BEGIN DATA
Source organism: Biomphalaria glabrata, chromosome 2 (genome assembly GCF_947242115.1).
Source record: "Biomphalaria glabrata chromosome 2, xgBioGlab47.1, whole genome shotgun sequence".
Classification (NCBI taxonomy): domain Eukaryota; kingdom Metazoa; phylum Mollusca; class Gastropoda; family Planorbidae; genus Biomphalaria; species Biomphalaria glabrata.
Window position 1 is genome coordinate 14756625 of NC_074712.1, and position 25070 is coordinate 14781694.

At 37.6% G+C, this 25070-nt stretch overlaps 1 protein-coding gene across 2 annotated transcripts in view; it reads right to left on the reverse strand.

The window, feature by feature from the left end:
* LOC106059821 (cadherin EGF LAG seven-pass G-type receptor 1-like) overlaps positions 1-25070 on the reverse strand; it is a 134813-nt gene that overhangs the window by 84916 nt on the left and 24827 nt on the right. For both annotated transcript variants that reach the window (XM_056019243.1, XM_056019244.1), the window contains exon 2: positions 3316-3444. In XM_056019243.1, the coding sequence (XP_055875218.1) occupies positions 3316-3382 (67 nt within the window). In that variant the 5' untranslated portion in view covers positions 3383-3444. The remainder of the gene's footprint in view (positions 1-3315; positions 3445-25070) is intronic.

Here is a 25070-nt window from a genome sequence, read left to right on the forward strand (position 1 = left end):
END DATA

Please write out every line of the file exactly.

Source organism: Biomphalaria glabrata, chromosome 2 (genome assembly GCF_947242115.1).
Source record: "Biomphalaria glabrata chromosome 2, xgBioGlab47.1, whole genome shotgun sequence".
Classification (NCBI taxonomy): domain Eukaryota; kingdom Metazoa; phylum Mollusca; class Gastropoda; family Planorbidae; genus Biomphalaria; species Biomphalaria glabrata.
Window position 1 is genome coordinate 14756625 of NC_074712.1, and position 25070 is coordinate 14781694.

At 37.6% G+C, this 25070-nt stretch overlaps 1 protein-coding gene across 2 annotated transcripts in view; it reads right to left on the reverse strand.

The window, feature by feature from the left end:
* LOC106059821 (cadherin EGF LAG seven-pass G-type receptor 1-like) overlaps positions 1-25070 on the reverse strand; it is a 134813-nt gene that overhangs the window by 84916 nt on the left and 24827 nt on the right. For both annotated transcript variants that reach the window (XM_056019243.1, XM_056019244.1), the window contains exon 2: positions 3316-3444. In XM_056019243.1, the coding sequence (XP_055875218.1) occupies positions 3316-3382 (67 nt within the window). In that variant the 5' untranslated portion in view covers positions 3383-3444. The remainder of the gene's footprint in view (positions 1-3315; positions 3445-25070) is intronic.

Here is a 25070-nt window from a genome sequence, read left to right on the forward strand (position 1 = left end):